If you can’t find Liz Lawrence, you might try the Goodwill Outlet Store.
She’ll be side by side with the other bargain hunters, joyfully digging through the endless bins of donations to find the hidden gems others miss.
“It’s a treasure hunt. You never know what you’re going to find,” says the Colorado Springs artist. “I found a Harvard crew neck yesterday. And I’m like, ‘nobody grabbed this?’”
She carts her bundle of goodies home, where she splits them into a few piles. She resells the vintage stuff through Depop, a fashion marketplace app, and turns another pile into wearable art that she sells on her website, lizigns.co. The rest of it is all for her, including the working Sony Bluetooth speaker she found recently. It made her day.
Lawrence will sell her work during Saturday’s inaugural Black Lives Create Fest, held behind Platte Furniture on Platte Avenue. The free event will feature 30 Black vendors selling handcrafted goods, services and talents. None of them will pay a vending fee, and all will keep 100 percent of their profits.
The day also will feature music by DJ Sh3vy; poetry readings by Poetry 719 members; live theater by Springs Ensemble Theatre and THEATREdART; speeches; a children’s corner; and food trucks. All activities feature people of color. Masks and physical distancing will be required.
“People can come see other people they may not be aware of and what they’re making in their city,” says Caleb Butcher, an event organizer. “We want to promote and amplify creators who may not get the opportunity all the time.”
Lawrence is no stranger to selling her goods. As a freshman at the University of Tennessee in Chattanooga in 2012, she launched her business She’s Oh So Thrifty and sold vintage clothing. She hosted pop-up shops on campus and at other local events.
“My friends asked where did I get that and I said the thrift shop,” she says. “I like having stuff nobody else has, and being sustainable and using stuff and giving it a second life.”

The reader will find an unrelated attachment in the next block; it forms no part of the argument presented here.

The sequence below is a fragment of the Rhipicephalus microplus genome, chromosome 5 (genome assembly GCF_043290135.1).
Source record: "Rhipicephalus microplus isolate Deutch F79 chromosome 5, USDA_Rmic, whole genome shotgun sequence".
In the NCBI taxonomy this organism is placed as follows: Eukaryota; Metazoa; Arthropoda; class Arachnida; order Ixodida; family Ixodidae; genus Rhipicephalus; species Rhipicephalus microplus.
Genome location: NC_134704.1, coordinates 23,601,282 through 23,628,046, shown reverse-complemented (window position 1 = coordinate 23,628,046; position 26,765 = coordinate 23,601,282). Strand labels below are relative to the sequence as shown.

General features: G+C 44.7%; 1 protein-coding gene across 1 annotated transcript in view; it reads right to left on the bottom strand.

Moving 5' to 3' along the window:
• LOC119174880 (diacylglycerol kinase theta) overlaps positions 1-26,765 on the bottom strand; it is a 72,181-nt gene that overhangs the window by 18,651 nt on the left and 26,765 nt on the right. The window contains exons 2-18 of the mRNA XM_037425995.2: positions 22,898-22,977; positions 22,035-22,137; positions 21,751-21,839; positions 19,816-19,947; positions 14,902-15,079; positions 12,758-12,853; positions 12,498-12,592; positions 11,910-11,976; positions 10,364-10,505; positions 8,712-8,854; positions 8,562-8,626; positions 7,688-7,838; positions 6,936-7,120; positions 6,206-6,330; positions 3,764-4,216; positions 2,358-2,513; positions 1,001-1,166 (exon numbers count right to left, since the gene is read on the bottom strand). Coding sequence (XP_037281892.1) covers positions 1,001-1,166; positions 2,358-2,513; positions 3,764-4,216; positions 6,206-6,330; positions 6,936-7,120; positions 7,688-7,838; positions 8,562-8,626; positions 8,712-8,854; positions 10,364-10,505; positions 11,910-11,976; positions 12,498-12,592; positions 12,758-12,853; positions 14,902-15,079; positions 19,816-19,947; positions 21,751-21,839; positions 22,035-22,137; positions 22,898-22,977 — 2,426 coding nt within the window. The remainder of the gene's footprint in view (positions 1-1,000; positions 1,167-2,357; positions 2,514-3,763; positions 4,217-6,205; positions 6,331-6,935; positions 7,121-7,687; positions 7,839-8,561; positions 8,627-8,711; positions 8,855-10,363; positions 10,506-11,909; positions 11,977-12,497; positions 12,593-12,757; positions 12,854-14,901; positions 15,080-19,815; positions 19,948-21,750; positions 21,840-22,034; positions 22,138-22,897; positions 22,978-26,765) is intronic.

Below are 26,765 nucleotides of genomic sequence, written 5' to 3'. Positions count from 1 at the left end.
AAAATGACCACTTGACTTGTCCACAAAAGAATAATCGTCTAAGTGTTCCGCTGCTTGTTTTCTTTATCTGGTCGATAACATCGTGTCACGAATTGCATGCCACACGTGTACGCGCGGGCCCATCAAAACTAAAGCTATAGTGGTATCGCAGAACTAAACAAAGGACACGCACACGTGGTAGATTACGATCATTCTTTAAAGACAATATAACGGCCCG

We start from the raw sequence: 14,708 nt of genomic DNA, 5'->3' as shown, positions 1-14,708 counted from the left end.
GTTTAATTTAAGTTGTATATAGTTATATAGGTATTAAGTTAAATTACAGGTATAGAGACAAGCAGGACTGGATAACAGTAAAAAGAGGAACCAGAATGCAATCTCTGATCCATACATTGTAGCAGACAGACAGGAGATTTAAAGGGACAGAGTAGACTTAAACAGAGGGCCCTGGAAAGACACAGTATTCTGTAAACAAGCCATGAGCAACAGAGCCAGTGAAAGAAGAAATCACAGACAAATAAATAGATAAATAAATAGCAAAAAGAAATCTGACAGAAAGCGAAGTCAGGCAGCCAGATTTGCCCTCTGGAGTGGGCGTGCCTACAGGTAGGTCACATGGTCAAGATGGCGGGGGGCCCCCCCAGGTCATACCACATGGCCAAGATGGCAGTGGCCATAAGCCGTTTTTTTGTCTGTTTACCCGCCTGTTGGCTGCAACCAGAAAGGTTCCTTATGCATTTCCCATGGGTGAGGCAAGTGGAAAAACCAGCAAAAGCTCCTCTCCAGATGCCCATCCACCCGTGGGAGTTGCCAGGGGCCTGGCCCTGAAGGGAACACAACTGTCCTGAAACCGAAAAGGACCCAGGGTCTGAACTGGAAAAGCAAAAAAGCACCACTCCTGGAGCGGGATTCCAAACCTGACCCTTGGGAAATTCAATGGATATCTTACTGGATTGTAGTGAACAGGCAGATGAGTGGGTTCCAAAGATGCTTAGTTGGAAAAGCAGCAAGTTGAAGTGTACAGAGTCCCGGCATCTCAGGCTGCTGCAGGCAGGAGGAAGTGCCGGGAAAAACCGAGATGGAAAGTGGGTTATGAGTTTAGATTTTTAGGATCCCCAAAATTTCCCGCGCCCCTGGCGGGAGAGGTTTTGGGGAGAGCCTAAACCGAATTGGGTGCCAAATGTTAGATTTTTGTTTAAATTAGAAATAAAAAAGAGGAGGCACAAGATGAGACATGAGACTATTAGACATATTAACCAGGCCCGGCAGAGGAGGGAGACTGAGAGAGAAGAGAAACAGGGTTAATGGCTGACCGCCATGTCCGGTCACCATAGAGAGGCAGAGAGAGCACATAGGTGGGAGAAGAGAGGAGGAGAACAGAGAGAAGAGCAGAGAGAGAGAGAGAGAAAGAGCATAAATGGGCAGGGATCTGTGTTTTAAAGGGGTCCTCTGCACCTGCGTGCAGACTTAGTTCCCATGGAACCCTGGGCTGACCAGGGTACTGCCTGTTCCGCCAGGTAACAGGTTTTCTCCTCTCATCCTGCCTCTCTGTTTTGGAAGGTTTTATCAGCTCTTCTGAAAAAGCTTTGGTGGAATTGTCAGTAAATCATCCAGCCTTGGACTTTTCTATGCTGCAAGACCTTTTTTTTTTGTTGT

She decided to add an additional layer to her offerings, and began using her lifelong artistic skills to decorate jackets, pants, skirts and all manner of clothing. A peek at her current online store shows Lizwear jean shorts bedazzled with Winnie the Pooh designs, OshKosh B’gosh overalls with flames decorating the hems and bleached Levi’s jeans. She also has a line of what she’s dubbed Wisdom Purses — thrifted purses with quotes she adds: “Be brave, not perfect”; “Stay true to your craft”; “Trust the process of manifestation.”
Lawrence’s father gifted her with the art of thrifting when she was little. He’d pick her up from her grandmother’s house after school and take her to the thrift stores, where everybody knew him. He was especially skilled at finding money in donated books.
Nowadays, she tries to go thrifting at least twice a week and also works at the local thrift store The Racks. No matter what, she’s always on the hunt for something eye-catching.
“Things that are something like a canvas and I think I could make this a little bit different,” she says. “Or just some bomb vintage pieces I know somebody will wear.”
She’s excited to share her work at the festival and meet more of Colorado Springs.
“I don’t know that many Black people here,” she says. “When I see them, I’m like, ‘what’s up?’ But to meet other artists, it’s always fun to talk about art.”
Contact the writer: 636-0270